From El Porton, we headed down the road to Jorge’s food cart¬†in the Tanque de la Union Park next to Iglesia San Pedro. ¬† There I tried Chuchitos, savory tamales wrapped in corn husks and served with cabbage salad and tomato sauce. ¬†I asked for mine to be spicy, so Jorge also put some chile sauce over the top.

Taste Antigua - Street Food Tour - Antigua, Guatemala

Have to admit, these were my least favourite of all the food I tried – though that tends to be my general consensus for savory tamales in all Central American countries (love the sweet ones through!) ¬†Quite bland, though Arianna tells me that Jorge’s Chuchitos are more flavourful than most, and even the chili sauce didn’t have much of a kick to it to help out in the flavour department. ¬†There was a very small amount of chicken and tomato sauce in the middle, but overwhelmingly it was just plain corn masa — hence the blandness.

This prompted a discussion between Arianna and I about under-nutrition in Central American countries. ¬†The population is not malnourished (they get enough calories through things like meals that consist mostly of corn masa and rice, processed foods and sugary soft drinks – hence the burgeoning obesity problem here), but they are desperately lacking in nutrients. There urgently needs to be a massive push here in Central America about educating the population about proper nutrition. ¬†The irony is that if you visit the market, there are piles and piles and piles and piles of inexpensive fresh fruit and vegetables that the people could be eating…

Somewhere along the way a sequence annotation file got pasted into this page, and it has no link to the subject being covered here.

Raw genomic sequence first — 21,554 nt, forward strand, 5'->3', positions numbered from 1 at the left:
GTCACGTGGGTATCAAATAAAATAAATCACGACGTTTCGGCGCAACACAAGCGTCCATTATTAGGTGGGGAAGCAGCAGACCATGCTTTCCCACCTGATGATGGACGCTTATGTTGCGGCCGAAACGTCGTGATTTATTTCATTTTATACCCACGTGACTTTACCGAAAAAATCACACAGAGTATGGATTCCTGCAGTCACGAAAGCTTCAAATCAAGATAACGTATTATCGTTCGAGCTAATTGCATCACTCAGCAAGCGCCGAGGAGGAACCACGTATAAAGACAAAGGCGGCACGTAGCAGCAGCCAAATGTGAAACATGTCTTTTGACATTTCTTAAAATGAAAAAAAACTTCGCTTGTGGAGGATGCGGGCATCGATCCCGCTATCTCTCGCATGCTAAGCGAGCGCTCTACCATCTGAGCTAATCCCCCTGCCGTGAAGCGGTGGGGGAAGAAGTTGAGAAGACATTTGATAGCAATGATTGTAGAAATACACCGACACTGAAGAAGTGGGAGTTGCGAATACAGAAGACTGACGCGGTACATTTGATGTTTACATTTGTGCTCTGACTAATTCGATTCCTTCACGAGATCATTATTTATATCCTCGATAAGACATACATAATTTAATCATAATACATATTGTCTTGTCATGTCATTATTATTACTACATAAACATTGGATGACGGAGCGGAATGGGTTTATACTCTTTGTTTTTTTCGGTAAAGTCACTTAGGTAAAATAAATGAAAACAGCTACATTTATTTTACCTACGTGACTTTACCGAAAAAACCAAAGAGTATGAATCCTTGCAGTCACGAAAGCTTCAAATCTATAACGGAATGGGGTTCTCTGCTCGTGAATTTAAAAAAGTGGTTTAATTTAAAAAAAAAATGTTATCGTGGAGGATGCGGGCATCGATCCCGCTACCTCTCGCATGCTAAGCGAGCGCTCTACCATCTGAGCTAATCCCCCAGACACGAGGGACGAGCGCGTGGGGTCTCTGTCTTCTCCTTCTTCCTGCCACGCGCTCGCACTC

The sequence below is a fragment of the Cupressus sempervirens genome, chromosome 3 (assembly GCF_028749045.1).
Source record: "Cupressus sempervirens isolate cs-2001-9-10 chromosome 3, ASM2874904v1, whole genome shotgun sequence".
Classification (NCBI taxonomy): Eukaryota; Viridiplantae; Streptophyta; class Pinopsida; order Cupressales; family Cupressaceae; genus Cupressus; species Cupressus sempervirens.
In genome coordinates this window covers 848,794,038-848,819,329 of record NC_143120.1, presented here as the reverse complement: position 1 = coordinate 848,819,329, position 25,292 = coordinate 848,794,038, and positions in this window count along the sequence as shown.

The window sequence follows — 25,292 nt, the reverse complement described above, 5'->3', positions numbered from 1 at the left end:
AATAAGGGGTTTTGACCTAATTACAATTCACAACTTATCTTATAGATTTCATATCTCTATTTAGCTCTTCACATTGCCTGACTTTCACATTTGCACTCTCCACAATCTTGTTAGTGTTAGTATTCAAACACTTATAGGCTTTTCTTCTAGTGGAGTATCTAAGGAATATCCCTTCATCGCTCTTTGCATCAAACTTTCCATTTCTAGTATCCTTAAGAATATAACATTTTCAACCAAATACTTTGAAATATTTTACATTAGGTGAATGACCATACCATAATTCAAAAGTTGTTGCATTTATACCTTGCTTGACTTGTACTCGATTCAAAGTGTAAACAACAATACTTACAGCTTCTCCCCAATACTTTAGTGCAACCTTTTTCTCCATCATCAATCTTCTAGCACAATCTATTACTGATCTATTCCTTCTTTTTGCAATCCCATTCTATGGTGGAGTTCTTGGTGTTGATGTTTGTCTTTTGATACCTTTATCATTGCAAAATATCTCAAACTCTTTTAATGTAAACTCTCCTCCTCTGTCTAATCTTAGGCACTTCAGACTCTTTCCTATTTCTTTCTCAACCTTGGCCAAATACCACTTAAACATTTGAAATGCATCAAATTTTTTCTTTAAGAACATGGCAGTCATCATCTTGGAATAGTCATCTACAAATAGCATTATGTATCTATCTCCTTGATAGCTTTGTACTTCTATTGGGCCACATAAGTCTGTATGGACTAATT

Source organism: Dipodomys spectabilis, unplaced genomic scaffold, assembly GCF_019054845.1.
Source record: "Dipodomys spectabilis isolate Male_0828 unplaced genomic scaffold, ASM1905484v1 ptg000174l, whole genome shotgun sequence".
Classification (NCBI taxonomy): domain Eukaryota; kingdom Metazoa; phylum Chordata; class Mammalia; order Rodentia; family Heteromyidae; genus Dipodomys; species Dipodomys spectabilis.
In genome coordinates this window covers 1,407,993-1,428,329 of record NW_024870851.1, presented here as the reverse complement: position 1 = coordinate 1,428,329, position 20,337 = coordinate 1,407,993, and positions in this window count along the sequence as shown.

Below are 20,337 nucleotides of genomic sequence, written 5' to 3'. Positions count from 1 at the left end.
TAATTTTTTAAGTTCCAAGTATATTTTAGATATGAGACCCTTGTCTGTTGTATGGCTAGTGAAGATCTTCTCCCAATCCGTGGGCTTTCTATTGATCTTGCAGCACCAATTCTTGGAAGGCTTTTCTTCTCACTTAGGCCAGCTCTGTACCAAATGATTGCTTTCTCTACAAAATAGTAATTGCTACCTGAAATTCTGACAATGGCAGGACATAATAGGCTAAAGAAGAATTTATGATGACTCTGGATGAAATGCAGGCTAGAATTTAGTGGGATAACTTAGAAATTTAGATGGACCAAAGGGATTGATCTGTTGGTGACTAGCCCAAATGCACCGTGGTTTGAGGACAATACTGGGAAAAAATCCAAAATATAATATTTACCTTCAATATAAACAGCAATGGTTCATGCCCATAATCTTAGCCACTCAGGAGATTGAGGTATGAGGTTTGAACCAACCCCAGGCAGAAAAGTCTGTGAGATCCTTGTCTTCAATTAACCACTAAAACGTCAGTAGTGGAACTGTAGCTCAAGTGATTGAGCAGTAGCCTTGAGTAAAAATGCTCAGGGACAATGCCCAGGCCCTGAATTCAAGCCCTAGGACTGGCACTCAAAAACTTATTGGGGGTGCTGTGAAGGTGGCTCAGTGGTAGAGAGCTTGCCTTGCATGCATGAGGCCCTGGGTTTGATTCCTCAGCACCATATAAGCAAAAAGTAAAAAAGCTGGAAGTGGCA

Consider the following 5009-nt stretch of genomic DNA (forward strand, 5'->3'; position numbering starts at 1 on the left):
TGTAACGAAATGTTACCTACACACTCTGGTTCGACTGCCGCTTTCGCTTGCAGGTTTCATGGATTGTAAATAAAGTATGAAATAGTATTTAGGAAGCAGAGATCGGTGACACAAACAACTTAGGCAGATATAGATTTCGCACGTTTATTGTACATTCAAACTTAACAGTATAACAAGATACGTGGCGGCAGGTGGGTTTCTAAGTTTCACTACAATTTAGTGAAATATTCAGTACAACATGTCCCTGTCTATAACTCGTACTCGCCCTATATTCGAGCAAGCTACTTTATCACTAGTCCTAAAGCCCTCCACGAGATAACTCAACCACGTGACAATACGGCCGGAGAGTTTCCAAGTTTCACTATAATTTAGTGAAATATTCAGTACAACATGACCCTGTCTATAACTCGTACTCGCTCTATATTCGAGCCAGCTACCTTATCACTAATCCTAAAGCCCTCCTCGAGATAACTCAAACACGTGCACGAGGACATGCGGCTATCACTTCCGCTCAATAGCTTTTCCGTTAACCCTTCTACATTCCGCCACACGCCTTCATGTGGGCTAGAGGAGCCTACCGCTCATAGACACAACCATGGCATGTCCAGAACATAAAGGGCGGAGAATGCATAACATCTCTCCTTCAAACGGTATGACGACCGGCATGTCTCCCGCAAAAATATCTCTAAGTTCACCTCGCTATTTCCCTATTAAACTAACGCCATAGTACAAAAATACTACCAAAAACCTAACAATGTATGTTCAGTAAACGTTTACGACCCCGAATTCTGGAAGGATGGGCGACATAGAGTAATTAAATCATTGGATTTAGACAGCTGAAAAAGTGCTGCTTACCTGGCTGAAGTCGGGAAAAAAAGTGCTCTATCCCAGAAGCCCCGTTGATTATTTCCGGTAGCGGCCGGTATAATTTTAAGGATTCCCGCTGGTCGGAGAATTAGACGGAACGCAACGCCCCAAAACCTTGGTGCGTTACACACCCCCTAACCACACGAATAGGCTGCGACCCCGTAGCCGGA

Our next stop was for my sweet tooth where we visited the most famous candy shop in Guatemala. ¬†Do√Īa Mar√≠a Gordillo¬†has been operating for over 140 years and offers up 64 different types of traditional sweets.

Taste Antigua - Street Food Tour - Antigua, Guatemala

There I tried¬†Canillitas de Leche – a¬†milk fudge candy that was super-smooth, super-sweet, and melted in the mouth, kind of like a really high quality white chocolate but with more of a condensed milk flavour. ¬†I also tried the¬†Colochos de Guayaba (guava curls) that were jelly-like and coated in powdered sugar. ¬†These were slightly tart but still more than sweet enough to appeal to my sweet tooth¬†ūüôā ¬†The owls in the background signify wealth and prosperity and are the Guatemalan version of piggy-banks.

Then it was back to the savory dishes with Pupusas de Queso and a Longaniza sausage.   After eating waaaaaaaaay too many amazing pupusas in El Salvador that are positively bursting with cheese and other things, this one was quite disappointing.  The cheese was about 1/3 of that you would find in an El Salvadorean pupusa (Arianna tells me that these guys actually put more filling than most) and the cabbage salad on top was quite bland (in El Salvador this is quite spicy).   So my personal recommendation Рgo to El Salvador and eat as many pupusas as you can!    The longaniza sausage had a bit of flavour though and was quite nice, and here the food is being cooked in clay pots, which some people believe makes the food taste better.

Taste Antigua - Street Food Tour - Antigua, Guatemala